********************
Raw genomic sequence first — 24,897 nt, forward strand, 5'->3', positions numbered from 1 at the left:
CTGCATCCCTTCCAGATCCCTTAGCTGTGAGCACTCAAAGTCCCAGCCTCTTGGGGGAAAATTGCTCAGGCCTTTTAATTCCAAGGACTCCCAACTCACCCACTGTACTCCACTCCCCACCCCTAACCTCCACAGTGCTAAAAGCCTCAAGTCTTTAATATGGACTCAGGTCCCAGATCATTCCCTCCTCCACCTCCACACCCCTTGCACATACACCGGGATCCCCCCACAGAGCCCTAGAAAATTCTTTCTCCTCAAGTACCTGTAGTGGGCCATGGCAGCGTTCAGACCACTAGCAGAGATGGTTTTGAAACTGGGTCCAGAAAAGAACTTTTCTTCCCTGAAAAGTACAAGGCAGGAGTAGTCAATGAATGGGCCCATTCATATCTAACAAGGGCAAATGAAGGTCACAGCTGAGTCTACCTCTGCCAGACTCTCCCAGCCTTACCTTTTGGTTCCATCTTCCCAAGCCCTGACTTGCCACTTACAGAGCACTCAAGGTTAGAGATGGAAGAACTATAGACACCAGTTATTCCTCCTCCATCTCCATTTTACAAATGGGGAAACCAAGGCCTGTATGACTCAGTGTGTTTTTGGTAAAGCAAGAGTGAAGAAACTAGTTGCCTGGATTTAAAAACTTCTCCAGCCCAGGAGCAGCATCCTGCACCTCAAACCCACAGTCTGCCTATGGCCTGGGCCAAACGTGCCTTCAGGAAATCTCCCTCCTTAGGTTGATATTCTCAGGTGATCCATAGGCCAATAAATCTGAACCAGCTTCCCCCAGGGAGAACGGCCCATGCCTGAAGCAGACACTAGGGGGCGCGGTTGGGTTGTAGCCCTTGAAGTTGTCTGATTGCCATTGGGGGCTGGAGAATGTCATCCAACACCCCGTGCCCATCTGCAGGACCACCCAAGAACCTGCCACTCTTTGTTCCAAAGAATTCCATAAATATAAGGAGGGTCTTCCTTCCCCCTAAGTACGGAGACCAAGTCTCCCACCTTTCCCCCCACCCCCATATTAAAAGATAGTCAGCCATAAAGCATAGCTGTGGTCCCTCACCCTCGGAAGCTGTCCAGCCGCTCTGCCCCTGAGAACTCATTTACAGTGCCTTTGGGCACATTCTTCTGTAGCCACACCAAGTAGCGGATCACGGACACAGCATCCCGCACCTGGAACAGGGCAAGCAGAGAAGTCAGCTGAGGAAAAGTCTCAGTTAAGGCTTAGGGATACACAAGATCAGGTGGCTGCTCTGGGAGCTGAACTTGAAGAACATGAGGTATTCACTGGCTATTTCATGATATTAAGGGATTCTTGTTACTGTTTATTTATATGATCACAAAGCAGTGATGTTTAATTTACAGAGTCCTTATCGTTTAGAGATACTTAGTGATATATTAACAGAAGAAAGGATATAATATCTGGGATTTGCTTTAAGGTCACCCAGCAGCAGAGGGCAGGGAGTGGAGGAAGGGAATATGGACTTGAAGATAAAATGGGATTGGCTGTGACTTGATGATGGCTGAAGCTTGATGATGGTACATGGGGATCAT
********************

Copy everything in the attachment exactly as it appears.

Raw genomic sequence first — 24,897 nt, forward strand, 5'->3', positions numbered from 1 at the left:
CTGCATCCCTTCCAGATCCCTTAGCTGTGAGCACTCAAAGTCCCAGCCTCTTGGGGGAAAATTGCTCAGGCCTTTTAATTCCAAGGACTCCCAACTCACCCACTGTACTCCACTCCCCACCCCTAACCTCCACAGTGCTAAAAGCCTCAAGTCTTTAATATGGACTCAGGTCCCAGATCATTCCCTCCTCCACCTCCACACCCCTTGCACATACACCGGGATCCCCCCACAGAGCCCTAGAAAATTCTTTCTCCTCAAGTACCTGTAGTGGGCCATGGCAGCGTTCAGACCACTAGCAGAGATGGTTTTGAAACTGGGTCCAGAAAAGAACTTTTCTTCCCTGAAAAGTACAAGGCAGGAGTAGTCAATGAATGGGCCCATTCATATCTAACAAGGGCAAATGAAGGTCACAGCTGAGTCTACCTCTGCCAGACTCTCCCAGCCTTACCTTTTGGTTCCATCTTCCCAAGCCCTGACTTGCCACTTACAGAGCACTCAAGGTTAGAGATGGAAGAACTATAGACACCAGTTATTCCTCCTCCATCTCCATTTTACAAATGGGGAAACCAAGGCCTGTATGACTCAGTGTGTTTTTGGTAAAGCAAGAGTGAAGAAACTAGTTGCCTGGATTTAAAAACTTCTCCAGCCCAGGAGCAGCATCCTGCACCTCAAACCCACAGTCTGCCTATGGCCTGGGCCAAACGTGCCTTCAGGAAATCTCCCTCCTTAGGTTGATATTCTCAGGTGATCCATAGGCCAATAAATCTGAACCAGCTTCCCCCAGGGAGAACGGCCCATGCCTGAAGCAGACACTAGGGGGCGCGGTTGGGTTGTAGCCCTTGAAGTTGTCTGATTGCCATTGGGGGCTGGAGAATGTCATCCAACACCCCGTGCCCATCTGCAGGACCACCCAAGAACCTGCCACTCTTTGTTCCAAAGAATTCCATAAATATAAGGAGGGTCTTCCTTCCCCCTAAGTACGGAGACCAAGTCTCCCACCTTTCCCCCCACCCCCATATTAAAAGATAGTCAGCCATAAAGCATAGCTGTGGTCCCTCACCCTCGGAAGCTGTCCAGCCGCTCTGCCCCTGAGAACTCATTTACAGTGCCTTTGGGCACATTCTTCTGTAGCCACACCAAGTAGCGGATCACGGACACAGCATCCCGCACCTGGAACAGGGCAAGCAGAGAAGTCAGCTGAGGAAAAGTCTCAGTTAAGGCTTAGGGATACACAAGATCAGGTGGCTGCTCTGGGAGCTGAACTTGAAGAACATGAGGTATTCACTGGCTATTTCATGATATTAAGGGATTCTTGTTACTGTTTATTTATATGATCACAAAGCAGTGATGTTTAATTTACAGAGTCCTTATCGTTTAGAGATACTTAGTGATATATTAACAGAAGAAAGGATATAATATCTGGGATTTGCTTTAAGGTCACCCAGCAGCAGAGGGCAGGGAGTGGAGGAAGGGAATATGGACTTGAAGATAAAATGGGATTGGCTGTGACTTGATGATGGCTGAAGCTTGATGATGGTACATGGGGATCAT